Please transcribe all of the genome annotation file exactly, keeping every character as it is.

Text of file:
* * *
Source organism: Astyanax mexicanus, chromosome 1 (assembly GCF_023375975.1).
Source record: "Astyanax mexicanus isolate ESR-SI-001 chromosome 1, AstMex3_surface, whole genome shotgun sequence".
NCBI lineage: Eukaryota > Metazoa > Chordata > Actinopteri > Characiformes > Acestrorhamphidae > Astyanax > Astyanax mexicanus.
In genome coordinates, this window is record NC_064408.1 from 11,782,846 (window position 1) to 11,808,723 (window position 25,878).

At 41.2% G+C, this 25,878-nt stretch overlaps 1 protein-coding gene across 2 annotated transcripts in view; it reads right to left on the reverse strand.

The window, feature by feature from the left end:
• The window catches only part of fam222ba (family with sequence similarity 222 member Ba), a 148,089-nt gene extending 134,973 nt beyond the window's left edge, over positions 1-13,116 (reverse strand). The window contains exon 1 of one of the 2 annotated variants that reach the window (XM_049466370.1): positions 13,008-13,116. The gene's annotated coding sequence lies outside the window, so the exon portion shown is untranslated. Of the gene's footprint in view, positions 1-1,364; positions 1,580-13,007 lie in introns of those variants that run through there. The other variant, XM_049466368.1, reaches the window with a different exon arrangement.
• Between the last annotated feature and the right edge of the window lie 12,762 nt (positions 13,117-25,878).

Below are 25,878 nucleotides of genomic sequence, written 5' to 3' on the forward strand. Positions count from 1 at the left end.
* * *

Source organism: Astyanax mexicanus, chromosome 1 (assembly GCF_023375975.1).
Source record: "Astyanax mexicanus isolate ESR-SI-001 chromosome 1, AstMex3_surface, whole genome shotgun sequence".
NCBI lineage: Eukaryota > Metazoa > Chordata > Actinopteri > Characiformes > Acestrorhamphidae > Astyanax > Astyanax mexicanus.
In genome coordinates, this window is record NC_064408.1 from 11,782,846 (window position 1) to 11,808,723 (window position 25,878).

At 41.2% G+C, this 25,878-nt stretch overlaps 1 protein-coding gene across 2 annotated transcripts in view; it reads right to left on the reverse strand.

The window, feature by feature from the left end:
• The window catches only part of fam222ba (family with sequence similarity 222 member Ba), a 148,089-nt gene extending 134,973 nt beyond the window's left edge, over positions 1-13,116 (reverse strand). The window contains exon 1 of one of the 2 annotated variants that reach the window (XM_049466370.1): positions 13,008-13,116. The gene's annotated coding sequence lies outside the window, so the exon portion shown is untranslated. Of the gene's footprint in view, positions 1-1,364; positions 1,580-13,007 lie in introns of those variants that run through there. The other variant, XM_049466368.1, reaches the window with a different exon arrangement.
• Between the last annotated feature and the right edge of the window lie 12,762 nt (positions 13,117-25,878).

Below are 25,878 nucleotides of genomic sequence, written 5' to 3' on the forward strand. Positions count from 1 at the left end.